Khan is accused of stalking the 22-year-old woman for more than a kilometre through North Melbourne before bashing her, dragging her into a laneway and raping her on June 30, 2013.
The woman had a seven-week-old son at home at the time and it was her first night out with friends since giving birth.
Khan was arrested and charged on Wednesday, less than two weeks after Victoria Police and the victim made a renewed appeal for information along with a $500,000 reward.
He has not applied for bail and is expected to appear in the Melbourne Magistrates Court on Thursday for a formal file hearing.
A 37-year-old woman was also arrested on Wednesday and was expected to be interviewed over perjury and false alibi offences.
4. "I'm f***king done." Nick Kyrgios lashes out at US Open officials.
Nick Kyrgios has blasted US Open officials for not having a heat rule in place for men's players after huffing and puffing his way into the second round in sweltering New York.
The mercurial Australian spent much of his opening match complaining of fatigue before pulling through 7-5 2-6 6-4 6-2 against Moldovan baseliner Radu Albot.
After a scorching day in which temperatures nudged towards 40C at Flushing Meadows, humidity levels were still extreme even when Kyrgios hit the court for the night session on Louis Armstrong Stadium.
"I'm f***ed, my legs are f***ed. I'm cooked, I'm f***ing done. I can't play," Kyrgios moaned to his courtside box during the second set.
But after recovering to safely advance to a second-round clash with Frenchman Pierre-Hugues Herbert, Kyrgios took aim at the United States Tennis Association (USTA).
On a day featuring six mid-match retirements in the men's event, tournament referee Brian Earley took the unprecedented step of offering players a 10-minute break after the third set.
The women have long played under an extreme heat rule offering 10 minutes' relief before the deciding third set.
"The heat can become dangerous at times," Kyrgios said.
"I don't think we had a heat rule. We made one up today, right?
"That's just ridiculous. Honestly, I think we should have a heat rule.
"It's not healthy for players to be out there and getting dizzy and stuff. We're the ones playing.
"It's not only players. The ball kids out there ... and the spectators aren't going to watch if it's that hot."
After winning the opening set against Albot, recovering from a service break down, Kyrgios collapsed in the second, constantly muttering to his players' box during changeovers.
He later said such antics "keep me relaxed".
Should he cool off and beat Herbert next, Kyrgios will likely run into five-times champion Roger Federer in the third round.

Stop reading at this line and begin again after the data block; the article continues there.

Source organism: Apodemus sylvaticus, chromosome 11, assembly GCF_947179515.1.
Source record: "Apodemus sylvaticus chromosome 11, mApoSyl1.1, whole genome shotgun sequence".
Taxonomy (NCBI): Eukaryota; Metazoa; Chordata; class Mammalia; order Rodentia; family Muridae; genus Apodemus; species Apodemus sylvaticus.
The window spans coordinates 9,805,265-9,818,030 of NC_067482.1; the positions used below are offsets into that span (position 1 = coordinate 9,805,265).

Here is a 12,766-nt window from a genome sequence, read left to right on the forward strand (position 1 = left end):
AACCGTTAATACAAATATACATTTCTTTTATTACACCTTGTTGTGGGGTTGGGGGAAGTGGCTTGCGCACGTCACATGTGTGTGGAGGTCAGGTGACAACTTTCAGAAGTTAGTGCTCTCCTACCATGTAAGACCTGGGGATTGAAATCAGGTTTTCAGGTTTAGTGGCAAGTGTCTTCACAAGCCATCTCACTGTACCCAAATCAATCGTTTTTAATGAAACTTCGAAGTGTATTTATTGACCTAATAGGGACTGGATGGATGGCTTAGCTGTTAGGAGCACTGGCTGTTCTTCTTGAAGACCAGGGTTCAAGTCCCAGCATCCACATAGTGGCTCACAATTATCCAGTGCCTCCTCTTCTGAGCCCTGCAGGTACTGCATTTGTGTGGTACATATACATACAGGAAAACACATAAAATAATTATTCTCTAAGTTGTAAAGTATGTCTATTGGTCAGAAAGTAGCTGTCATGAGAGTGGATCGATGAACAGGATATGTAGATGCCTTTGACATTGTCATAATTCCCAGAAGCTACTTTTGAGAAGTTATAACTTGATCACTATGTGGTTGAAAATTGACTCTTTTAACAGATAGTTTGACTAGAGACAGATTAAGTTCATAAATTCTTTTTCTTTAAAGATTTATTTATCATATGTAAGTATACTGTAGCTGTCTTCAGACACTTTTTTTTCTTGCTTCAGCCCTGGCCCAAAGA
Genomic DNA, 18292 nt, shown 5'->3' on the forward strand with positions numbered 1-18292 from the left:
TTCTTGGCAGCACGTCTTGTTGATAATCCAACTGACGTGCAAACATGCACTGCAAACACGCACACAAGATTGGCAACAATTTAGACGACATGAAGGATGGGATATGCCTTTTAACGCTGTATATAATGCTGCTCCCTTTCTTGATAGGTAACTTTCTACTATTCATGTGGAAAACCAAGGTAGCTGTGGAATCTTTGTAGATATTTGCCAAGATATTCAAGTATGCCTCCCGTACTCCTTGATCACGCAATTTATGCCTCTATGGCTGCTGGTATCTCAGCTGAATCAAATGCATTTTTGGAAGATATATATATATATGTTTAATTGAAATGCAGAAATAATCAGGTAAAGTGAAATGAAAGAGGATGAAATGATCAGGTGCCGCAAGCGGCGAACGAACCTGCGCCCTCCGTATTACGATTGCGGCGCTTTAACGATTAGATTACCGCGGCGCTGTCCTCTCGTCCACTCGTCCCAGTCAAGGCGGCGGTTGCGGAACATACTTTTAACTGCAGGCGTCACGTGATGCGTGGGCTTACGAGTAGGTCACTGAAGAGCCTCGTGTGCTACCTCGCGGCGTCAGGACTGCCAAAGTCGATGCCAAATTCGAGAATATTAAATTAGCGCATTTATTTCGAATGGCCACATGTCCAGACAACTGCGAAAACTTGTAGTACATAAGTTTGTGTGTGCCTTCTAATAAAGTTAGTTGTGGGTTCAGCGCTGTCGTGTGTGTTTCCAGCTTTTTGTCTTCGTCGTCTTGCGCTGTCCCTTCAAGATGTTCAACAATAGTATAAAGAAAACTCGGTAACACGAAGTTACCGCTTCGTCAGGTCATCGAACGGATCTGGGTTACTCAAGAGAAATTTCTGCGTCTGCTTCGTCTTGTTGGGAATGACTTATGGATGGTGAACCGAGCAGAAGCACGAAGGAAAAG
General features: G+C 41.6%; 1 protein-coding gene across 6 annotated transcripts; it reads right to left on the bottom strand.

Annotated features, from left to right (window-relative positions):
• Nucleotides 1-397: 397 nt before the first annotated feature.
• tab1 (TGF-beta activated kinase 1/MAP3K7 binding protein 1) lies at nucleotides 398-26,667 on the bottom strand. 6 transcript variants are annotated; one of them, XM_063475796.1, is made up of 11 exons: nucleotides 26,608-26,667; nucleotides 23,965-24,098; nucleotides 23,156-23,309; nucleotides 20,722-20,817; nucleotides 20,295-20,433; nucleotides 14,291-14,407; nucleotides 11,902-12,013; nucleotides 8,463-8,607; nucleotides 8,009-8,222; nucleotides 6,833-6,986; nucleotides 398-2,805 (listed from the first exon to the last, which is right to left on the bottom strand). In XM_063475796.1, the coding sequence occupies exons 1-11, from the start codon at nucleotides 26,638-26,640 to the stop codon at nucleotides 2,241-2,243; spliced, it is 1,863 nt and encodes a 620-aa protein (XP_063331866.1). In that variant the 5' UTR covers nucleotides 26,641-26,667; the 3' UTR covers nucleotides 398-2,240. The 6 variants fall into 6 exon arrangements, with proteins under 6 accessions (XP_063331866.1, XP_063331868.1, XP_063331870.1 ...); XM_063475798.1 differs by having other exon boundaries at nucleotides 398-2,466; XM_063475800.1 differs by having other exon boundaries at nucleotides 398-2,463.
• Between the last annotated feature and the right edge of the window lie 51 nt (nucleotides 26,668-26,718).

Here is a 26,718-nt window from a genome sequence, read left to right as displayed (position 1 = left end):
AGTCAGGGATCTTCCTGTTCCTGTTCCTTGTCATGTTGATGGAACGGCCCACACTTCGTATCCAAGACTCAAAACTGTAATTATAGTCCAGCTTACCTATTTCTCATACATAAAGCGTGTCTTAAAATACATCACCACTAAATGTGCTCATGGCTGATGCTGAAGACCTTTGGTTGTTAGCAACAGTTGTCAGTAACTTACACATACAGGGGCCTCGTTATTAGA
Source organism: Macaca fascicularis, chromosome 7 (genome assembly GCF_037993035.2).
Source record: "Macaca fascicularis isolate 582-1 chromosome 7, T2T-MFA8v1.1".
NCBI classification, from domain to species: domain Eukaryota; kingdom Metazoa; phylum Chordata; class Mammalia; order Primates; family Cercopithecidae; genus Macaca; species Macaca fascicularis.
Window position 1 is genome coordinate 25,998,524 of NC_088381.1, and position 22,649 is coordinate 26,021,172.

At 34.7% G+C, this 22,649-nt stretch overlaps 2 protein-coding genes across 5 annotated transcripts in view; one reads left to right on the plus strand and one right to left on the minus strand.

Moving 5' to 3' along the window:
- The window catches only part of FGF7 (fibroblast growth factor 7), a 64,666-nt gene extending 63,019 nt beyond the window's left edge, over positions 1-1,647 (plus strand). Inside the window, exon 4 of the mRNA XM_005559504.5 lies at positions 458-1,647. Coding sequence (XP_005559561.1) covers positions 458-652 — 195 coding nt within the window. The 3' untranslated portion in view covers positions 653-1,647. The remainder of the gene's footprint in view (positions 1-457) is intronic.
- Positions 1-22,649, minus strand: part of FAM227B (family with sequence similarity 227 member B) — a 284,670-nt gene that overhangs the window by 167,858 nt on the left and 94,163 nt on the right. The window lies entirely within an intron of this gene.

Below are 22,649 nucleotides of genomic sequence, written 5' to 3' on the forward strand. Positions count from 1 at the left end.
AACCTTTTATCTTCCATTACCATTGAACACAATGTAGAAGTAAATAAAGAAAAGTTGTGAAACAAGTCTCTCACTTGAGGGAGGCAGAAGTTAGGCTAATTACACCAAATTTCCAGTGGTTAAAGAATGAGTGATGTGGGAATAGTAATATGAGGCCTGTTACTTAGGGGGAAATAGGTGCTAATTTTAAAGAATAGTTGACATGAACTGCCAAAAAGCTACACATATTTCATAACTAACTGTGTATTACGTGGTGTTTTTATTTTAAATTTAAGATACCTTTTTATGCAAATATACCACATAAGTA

5. Electrocuted girl wins act of grace payment from Western Australian government.
The family of an 11-year-old girl who suffered a catastrophic brain injury after a severe electric shock at a public housing property will receive an act of grace payment from the West Australian government, which will be used for a modified car.
Denishar Woods was shocked with up to 230 volts when she touched a garden tap at a Beldon property in March and her family is pursuing legal action against the state.
The act of grace payment will be used to buy a specially-modified vehicle costing up to $100,000 that will allow Denishar to be easily transported in a wheelchair.
The incident remains under investigation by the Building and Energy Division of the Department of Mines, Industry Regulation and Safety.
The family was provided with alternative accommodation and the Department of Communities has overseen modifications to the property to ensure it suits Denishar's needs.
Her mother Lacey Harrison told AAP on Wednesday that the family was waiting for the findings from the investigation, but had not ruled out taking the government to court if required.
The mother-of-seven said the house provided to her family had only four bedrooms and one bathroom, which left them down one bedroom and one bathroom.
"I'm not ungrateful for what they've done ... but we are overcrowded," she said.
"The act of grace payment is great and all but there's still a big cost of living."
Housing Minister Peter Tinley conceded it was unfortunate but unavoidable that sometimes due processes did not progress quickly enough.
"I can only reiterate that the state government will get to the bottom of this incident, identify its causes and, wherever possible, prevent it happening again," he said.